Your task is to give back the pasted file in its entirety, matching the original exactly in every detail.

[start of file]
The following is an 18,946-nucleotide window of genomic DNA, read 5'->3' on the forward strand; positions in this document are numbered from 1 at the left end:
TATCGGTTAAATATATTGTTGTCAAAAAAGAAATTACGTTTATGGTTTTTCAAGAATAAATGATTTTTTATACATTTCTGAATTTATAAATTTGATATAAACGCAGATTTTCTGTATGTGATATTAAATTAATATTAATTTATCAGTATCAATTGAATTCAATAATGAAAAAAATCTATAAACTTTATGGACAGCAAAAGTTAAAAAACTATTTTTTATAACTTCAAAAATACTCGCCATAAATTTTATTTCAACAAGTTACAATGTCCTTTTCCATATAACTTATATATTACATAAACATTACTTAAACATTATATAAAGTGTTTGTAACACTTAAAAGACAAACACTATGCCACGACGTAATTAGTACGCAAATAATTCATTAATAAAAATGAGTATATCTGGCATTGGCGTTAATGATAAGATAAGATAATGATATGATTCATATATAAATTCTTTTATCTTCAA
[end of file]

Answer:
The following is an 18,946-nucleotide window of genomic DNA, read 5'->3' on the forward strand; positions in this document are numbered from 1 at the left end:
TATCGGTTAAATATATTGTTGTCAAAAAAGAAATTACGTTTATGGTTTTTCAAGAATAAATGATTTTTTATACATTTCTGAATTTATAAATTTGATATAAACGCAGATTTTCTGTATGTGATATTAAATTAATATTAATTTATCAGTATCAATTGAATTCAATAATGAAAAAAATCTATAAACTTTATGGACAGCAAAAGTTAAAAAACTATTTTTTATAACTTCAAAAATACTCGCCATAAATTTTATTTCAACAAGTTACAATGTCCTTTTCCATATAACTTATATATTACATAAACATTACTTAAACATTATATAAAGTGTTTGTAACACTTAAAAGACAAACACTATGCCACGACGTAATTAGTACGCAAATAATTCATTAATAAAAATGAGTATATCTGGCATTGGCGTTAATGATAAGATAAGATAATGATATGATTCATATATAAATTCTTTTATCTTCAA